A young aristocrat Lady Sarah Ashley, travels to the Northern Territory of Australia, to take over the cattle ranch developed by her husband who has been murdered, and on arrival finds that her cattle are being stolen and attempts made to take over her property, so she must gain the assistance of a wilful drover, firstly to help her get her herd to Darwin for sale, and then to maintain and develop the station; their plans go awray when Darwin is bombed by the Japanese and the drover thinks she has been killed.
Stuff happens at the station “Faraway Downs” including the attempts by the police to remove the half-caste child from the small community. The cattle are driven to Darwin, overcoming attacks by the villanous cattle baron who tries to drive them over a cliff, and to poison them. Lady Sarah attepts to persuade the drover to join her in the operation of the farm, they dance at a dance and have rather decorous sex after quite a bit of snogging. Darwin is attacked by Japanese bombers. Also a lot of drinking, but as some have pointed out – no smoking.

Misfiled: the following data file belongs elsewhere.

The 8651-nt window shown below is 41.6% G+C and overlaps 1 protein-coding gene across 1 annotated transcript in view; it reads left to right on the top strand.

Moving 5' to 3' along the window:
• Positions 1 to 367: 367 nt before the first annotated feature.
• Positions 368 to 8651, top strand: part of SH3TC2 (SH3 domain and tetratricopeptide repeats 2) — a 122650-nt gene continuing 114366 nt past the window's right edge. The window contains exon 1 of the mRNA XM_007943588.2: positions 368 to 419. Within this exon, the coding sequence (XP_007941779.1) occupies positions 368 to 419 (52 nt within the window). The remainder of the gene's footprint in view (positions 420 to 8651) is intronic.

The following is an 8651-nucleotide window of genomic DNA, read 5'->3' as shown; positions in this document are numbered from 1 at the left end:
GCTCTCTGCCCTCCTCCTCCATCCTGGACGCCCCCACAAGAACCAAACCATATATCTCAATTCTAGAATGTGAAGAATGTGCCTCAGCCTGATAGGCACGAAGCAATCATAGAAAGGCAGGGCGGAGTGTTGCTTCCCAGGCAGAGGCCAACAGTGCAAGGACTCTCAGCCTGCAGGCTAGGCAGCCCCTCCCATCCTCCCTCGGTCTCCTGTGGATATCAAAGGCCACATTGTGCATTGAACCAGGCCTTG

|A View||This film was unbelievable. Hugh Jackman looked as if he was moonlighting from X-Men, and Nicole Kidman seemed to be on day release from Mary Poppins. If there are any more Australian folk clichés, the director can’t have known about them, and worst of all they had all already been played for laughs in Crocodile Dundee. And it goes on for so long. It has a certain filmic historical value but that would be the only reason for watching it.|
|Duration||2h 45m||Rating (UK)||12A|
|Source of story||A lot of Australian legends and folk memories|
|Writers/Script||Stuart Beattie, Baz Luhrmann, Ronald Harwood, Richard Flanagan|
|Starring||Bryan Brown, David Gulpilil, Hugh Jackman, Nicole Kidman, Ben Mendelsohn, Bruce Spence, Brandon Walters|
|Additional Info||Germaine Greer gives this outing a real seeing to in the Guardian, suggesting that it gives the relationship between the Indigenous people and the whites a sort of “Uncle Tom” quality which in reality did not exist. The Aborigines were, she says, treated with unremitting harshness, and the film is just part of the attempt to paper over the cracks. The Australian Tourist Board contributed $40 million.|